The following letter has been lightly edited for clarity and style. It was approved by the Seton Hall AAUP advocacy chapter on Friday, Sept. 3.
LETTERS TO THE EDITOR
Last week, The Setonian’s Editorial Board wrote a piece titled “SHU should think twice about ditching the laptop program.” This piece expressed a concern with the dismantling of the mobile computing program, and outlined a need for more data regarding this decision.
It’s been a tumultuous few weeks for the College of Arts and Sciences. In fact, it’s been a tumultuous few years. But still, deciding four years ago to major in Classical Studies has been the best decision of my life. I grew academically and personally under the intellectually demanding but endlessly supportive faculty of the Classical Studies program. I was privileged to be challenged by the demands of the University’s Honors Program. I’ve seen this growth rewarded recently, when I earned a funded spot in Notre Dame’s Classical Studies MA program. Yet, it is both cruelly ironic and painfully sad that I cannot share this success with Dr. Raymond Capra, whose teaching and guidance were central to my success.
Regarding the recent article entitled, “SHU removes anti-gay organization from website” which was published on Jan. 31, I would like to clarify certain points about “Courage International” and the Catholic identity of our University that have been smeared because of the emotional frustration of a few. “Courage International” is a Catholic organization that exists to help those who suffer from unwanted same sex attraction in order to live a Christian lifestyle. In no way is this organization “homophobic.” Courage International’s first goal is to help people “to live chaste lives in accordance with the Roman Catholic Church’s teachings on homosexuality (chastity).”
On November 14th, the Criminal Justice Student Association (CJSA) held its first speaker event of the academic year. The Honorable Patricia K. Costello gave a lecture on “The Role of a Chief Judge: Managing Crises and Improving the System.” Judge Costello discussed a range of issues spanning her 25-year career within the Judiciary as a superior court judge, including the last decade as the Assignment Judge in Essex County. Over 100 students were in attendance to hear Judge Costello speak on the interactions between judges, administrators, defendants, victims, and the press, among other stakeholders in the justice system. Judge Costello also spoke on the importance of the Sheriff’s Office and its impact on the operations of a courthouse. The Judge’s address showed that these daily interactions proved to be considerably more complex than expected. Among other obligations, the Sheriff’s Office is principally responsible for overseeing the security of the courthouse which is a complex operation. The Sheriff is often compelled to balance the protection of the courts with maintaining a positive image within the community – a critical aspect of their job because the Sheriff is an elected official. These dual and sometimes competing goals can be challenging for the Sheriff who must make the difficult choices in where and how to allocate limited resources. Not unlike the Sheriff’s Office, the press also serves a pivotal role in the community that can present challenges in the day-to-day management of a courthouse. Aside from the core function and connection the press has within the courts, the judge discussed specific instances when in the course of doing their job, members of the media can expose jurors and victims with undue risk by breaching the court’s policy and procedure. Students commented very positively about having had the opportunity to hear the first-hand experiences of a former Assignment Judge. One criminal justice student noted that it was a special event and that she appreciated having the judge come speak to students because it gave her a different perspective on the justice system. Faculty also thought that the speaker event was successful based on students’ feedback and conveyed their appreciation to Judge Costello for her thought-provoking and insightful lecture. The CJSA looks forward to scheduling more speakers in the future. - Matthew Sloan, student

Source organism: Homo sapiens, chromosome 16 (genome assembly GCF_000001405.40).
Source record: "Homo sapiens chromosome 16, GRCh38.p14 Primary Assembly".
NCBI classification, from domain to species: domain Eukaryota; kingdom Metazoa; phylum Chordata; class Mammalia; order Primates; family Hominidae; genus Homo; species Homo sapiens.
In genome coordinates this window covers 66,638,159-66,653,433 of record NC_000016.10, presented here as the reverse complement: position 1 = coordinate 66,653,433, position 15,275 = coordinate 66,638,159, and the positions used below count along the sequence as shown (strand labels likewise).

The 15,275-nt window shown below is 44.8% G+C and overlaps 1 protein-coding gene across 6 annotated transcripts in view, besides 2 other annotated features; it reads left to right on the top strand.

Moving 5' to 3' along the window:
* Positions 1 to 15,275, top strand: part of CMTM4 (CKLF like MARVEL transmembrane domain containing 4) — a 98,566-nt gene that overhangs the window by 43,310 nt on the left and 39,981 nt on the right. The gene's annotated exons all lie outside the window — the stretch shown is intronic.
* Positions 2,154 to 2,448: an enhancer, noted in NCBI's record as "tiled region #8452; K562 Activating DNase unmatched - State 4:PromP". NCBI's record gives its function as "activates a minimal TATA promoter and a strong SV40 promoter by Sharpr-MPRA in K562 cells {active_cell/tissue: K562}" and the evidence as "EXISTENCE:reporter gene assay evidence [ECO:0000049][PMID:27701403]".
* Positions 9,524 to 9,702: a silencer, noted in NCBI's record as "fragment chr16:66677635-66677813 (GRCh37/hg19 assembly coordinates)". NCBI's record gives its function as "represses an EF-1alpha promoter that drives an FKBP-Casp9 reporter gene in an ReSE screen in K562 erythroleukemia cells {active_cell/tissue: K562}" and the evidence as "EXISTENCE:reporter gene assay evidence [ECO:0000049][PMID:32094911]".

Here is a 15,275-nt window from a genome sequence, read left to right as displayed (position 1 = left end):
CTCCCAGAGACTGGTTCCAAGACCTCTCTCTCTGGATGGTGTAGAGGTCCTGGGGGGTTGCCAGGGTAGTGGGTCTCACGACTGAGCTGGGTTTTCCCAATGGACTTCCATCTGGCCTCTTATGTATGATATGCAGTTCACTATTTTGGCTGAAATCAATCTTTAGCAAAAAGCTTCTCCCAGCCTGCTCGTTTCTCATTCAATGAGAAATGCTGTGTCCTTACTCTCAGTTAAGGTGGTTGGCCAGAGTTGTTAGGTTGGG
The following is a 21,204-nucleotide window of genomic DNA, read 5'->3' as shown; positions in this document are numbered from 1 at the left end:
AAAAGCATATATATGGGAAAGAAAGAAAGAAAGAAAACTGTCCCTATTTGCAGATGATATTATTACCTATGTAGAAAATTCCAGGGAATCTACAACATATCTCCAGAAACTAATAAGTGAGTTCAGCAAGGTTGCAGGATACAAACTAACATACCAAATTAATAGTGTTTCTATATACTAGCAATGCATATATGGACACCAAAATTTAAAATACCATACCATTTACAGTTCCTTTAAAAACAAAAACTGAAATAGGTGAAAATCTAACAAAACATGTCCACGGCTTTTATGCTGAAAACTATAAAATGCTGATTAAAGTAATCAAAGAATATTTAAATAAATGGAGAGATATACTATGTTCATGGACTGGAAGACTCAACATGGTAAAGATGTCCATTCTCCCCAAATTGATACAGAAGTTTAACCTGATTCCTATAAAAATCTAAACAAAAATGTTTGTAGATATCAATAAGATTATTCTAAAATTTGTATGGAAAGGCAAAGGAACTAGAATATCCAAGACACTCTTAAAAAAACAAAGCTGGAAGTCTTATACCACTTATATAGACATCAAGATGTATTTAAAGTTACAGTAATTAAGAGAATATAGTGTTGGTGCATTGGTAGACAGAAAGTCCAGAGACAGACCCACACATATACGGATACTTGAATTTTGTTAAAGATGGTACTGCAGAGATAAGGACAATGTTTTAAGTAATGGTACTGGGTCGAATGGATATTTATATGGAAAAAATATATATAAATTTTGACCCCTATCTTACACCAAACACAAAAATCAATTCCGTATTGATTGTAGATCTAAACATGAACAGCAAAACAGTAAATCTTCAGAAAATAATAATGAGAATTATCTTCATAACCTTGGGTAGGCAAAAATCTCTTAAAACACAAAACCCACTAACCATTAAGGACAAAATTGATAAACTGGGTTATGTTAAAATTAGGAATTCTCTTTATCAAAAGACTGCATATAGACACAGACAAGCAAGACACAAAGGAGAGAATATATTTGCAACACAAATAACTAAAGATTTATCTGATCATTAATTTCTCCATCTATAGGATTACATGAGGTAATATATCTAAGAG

Guns don’t kill people. People kill people. Stop blaming guns for the actions of criminals. All American can agree on at least one thing: A world with less violence is a good thing. Notice I did not say gun violence, domestic violence, or hate-crime based violence. All violence is an issue, and those who commit those acts should be punished. The nature of criminals is that they do not follow laws. Writing more restrictions into law will not deter criminals from committing crimes. They do not follow the laws, to begin with, and why would they start now? The article [We need stricter gun laws to stop gun violence, Oct. 31, 2018] says, ‘Gun control may not prevent all shootings, but something has to be done because society is becoming more accustomed and desensitized to these shootings, which isn’t good.’ Writing laws that will have no effect on the actions of those who already will not follow the law to make people feel good about making progress is unproductive and pushes us back from having the real conversation. I will concede that background checks are a common-sense measure to fight against gun violence. Although, there are significant issues with the system. Namely keeping criminal infractions off of juvenile records and allowing minors to not face the consequences of their actions. Instead of forgiving and forgetting the crimes of youth, such as drug offenses and run-ins with the police, we need to rehabilitate and remember, so when that child that got caught selling coke tries to buy a handgun legally, they cannot because of their record. I retain the objections to assuming that a background check will stop gun violence. If a criminal wants to buy a gun, they will get one. It is not a matter of whether a background check will prevent criminals from getting guns, because it will not. Thinking that because now weapons are banned, criminals will not use that weapon is a naïve belief that criminals will follow the law. “The only thing that stops a bad guy with a gun, is a good guy with a gun.”- Wayne LaPierre, Executive Vice President of NRA. Maxwell James, freshman accounting major